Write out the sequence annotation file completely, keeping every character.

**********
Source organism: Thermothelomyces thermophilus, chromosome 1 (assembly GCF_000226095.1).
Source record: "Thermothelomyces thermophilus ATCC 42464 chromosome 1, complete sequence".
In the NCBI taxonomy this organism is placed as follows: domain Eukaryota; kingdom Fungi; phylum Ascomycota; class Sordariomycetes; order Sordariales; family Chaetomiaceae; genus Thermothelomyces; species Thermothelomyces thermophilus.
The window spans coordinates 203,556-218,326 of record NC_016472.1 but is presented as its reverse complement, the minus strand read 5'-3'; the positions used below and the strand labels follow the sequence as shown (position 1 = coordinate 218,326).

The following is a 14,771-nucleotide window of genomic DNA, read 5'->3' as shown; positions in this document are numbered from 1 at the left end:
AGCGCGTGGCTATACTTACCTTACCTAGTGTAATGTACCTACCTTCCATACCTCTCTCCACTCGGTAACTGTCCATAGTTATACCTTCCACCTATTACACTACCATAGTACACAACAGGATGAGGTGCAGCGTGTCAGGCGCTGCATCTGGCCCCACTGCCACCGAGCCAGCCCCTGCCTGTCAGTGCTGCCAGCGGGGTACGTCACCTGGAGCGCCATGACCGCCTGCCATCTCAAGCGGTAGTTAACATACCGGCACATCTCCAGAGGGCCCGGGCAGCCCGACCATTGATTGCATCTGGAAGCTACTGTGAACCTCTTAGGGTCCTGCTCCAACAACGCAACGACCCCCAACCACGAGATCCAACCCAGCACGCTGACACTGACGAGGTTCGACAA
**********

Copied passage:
Source organism: Thermothelomyces thermophilus, chromosome 1 (assembly GCF_000226095.1).
Source record: "Thermothelomyces thermophilus ATCC 42464 chromosome 1, complete sequence".
In the NCBI taxonomy this organism is placed as follows: domain Eukaryota; kingdom Fungi; phylum Ascomycota; class Sordariomycetes; order Sordariales; family Chaetomiaceae; genus Thermothelomyces; species Thermothelomyces thermophilus.
The window spans coordinates 203,556-218,326 of record NC_016472.1 but is presented as its reverse complement, the minus strand read 5'-3'; the positions used below and the strand labels follow the sequence as shown (position 1 = coordinate 218,326).

The following is a 14,771-nucleotide window of genomic DNA, read 5'->3' as shown; positions in this document are numbered from 1 at the left end:
AGCGCGTGGCTATACTTACCTTACCTAGTGTAATGTACCTACCTTCCATACCTCTCTCCACTCGGTAACTGTCCATAGTTATACCTTCCACCTATTACACTACCATAGTACACAACAGGATGAGGTGCAGCGTGTCAGGCGCTGCATCTGGCCCCACTGCCACCGAGCCAGCCCCTGCCTGTCAGTGCTGCCAGCGGGGTACGTCACCTGGAGCGCCATGACCGCCTGCCATCTCAAGCGGTAGTTAACATACCGGCACATCTCCAGAGGGCCCGGGCAGCCCGACCATTGATTGCATCTGGAAGCTACTGTGAACCTCTTAGGGTCCTGCTCCAACAACGCAACGACCCCCAACCACGAGATCCAACCCAGCACGCTGACACTGACGAGGTTCGACAA